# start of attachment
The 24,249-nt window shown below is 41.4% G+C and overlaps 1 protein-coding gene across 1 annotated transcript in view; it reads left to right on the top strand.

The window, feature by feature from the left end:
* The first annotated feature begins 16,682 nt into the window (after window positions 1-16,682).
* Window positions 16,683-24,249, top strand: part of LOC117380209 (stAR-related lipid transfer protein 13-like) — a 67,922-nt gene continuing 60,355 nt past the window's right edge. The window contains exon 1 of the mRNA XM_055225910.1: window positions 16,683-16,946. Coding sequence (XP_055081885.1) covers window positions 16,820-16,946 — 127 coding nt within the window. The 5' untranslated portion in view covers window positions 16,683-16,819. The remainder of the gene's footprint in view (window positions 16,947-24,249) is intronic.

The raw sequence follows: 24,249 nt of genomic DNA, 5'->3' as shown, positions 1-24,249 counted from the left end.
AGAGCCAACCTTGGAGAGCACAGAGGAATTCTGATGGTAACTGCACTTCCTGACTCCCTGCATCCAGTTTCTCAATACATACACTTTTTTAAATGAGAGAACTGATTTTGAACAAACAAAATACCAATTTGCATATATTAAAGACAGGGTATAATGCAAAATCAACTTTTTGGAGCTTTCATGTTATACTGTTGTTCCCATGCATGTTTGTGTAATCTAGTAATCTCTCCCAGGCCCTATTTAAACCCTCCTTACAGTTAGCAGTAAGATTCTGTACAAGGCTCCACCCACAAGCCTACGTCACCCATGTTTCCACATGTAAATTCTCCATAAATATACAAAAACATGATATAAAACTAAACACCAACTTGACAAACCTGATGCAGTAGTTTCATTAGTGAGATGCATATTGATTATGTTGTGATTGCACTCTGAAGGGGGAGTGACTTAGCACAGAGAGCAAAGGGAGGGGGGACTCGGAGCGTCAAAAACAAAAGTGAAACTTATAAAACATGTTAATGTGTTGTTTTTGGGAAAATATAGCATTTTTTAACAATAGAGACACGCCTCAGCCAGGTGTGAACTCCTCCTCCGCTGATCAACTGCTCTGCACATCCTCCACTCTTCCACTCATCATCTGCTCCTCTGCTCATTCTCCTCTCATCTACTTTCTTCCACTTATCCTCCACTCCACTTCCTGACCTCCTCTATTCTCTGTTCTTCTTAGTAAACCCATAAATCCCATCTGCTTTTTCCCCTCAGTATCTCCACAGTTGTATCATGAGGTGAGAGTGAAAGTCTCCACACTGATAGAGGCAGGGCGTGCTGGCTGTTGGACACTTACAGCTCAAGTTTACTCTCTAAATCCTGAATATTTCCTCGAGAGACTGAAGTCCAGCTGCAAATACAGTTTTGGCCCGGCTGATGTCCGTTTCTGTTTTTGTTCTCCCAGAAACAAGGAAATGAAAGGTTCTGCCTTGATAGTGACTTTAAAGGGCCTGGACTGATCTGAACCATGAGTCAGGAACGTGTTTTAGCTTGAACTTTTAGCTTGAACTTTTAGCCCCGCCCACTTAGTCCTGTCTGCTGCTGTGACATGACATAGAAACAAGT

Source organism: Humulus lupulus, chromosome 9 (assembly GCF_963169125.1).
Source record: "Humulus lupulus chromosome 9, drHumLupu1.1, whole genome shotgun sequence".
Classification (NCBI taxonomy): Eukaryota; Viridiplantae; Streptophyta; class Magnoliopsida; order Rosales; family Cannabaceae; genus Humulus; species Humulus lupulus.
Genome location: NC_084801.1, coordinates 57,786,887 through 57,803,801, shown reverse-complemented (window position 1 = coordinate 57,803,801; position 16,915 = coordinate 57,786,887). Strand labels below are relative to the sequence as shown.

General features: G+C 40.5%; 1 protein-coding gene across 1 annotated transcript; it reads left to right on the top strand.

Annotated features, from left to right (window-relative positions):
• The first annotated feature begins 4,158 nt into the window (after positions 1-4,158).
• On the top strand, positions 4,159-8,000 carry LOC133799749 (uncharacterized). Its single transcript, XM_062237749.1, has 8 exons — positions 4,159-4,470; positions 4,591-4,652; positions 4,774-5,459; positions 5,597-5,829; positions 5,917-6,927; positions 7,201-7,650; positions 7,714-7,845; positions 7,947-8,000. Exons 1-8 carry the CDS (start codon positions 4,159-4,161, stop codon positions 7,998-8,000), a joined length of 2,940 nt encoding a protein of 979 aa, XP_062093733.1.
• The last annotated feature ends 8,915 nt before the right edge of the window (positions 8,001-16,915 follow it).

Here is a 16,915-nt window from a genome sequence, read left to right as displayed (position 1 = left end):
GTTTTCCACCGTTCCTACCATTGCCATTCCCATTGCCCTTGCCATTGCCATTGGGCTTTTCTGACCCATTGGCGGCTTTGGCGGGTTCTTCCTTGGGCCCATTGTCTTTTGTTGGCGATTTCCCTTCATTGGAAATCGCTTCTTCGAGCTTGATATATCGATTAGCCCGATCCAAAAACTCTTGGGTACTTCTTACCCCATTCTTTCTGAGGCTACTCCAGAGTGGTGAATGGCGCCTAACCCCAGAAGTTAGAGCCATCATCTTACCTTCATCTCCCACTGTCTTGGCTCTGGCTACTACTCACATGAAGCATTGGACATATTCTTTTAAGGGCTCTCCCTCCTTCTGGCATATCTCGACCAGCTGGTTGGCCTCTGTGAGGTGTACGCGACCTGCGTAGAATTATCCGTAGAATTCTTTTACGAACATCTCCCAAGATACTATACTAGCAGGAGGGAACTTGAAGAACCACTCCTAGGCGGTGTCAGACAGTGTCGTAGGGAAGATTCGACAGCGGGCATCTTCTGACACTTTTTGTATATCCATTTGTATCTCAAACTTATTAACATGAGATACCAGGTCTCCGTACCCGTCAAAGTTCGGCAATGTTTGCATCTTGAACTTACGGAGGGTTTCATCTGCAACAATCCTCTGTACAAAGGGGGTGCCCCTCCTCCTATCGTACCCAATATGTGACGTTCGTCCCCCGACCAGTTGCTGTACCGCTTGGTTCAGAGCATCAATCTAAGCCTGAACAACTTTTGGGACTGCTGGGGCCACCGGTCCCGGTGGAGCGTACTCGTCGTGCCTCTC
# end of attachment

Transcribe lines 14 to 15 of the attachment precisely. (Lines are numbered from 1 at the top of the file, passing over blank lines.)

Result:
• On the top strand, positions 4,159-8,000 carry LOC133799749 (uncharacterized). Its single transcript, XM_062237749.1, has 8 exons — positions 4,159-4,470; positions 4,591-4,652; positions 4,774-5,459; positions 5,597-5,829; positions 5,917-6,927; positions 7,201-7,650; positions 7,714-7,845; positions 7,947-8,000. Exons 1-8 carry the CDS (start codon positions 4,159-4,161, stop codon positions 7,998-8,000), a joined length of 2,940 nt encoding a protein of 979 aa, XP_062093733.1.
• The last annotated feature ends 8,915 nt before the right edge of the window (positions 8,001-16,915 follow it).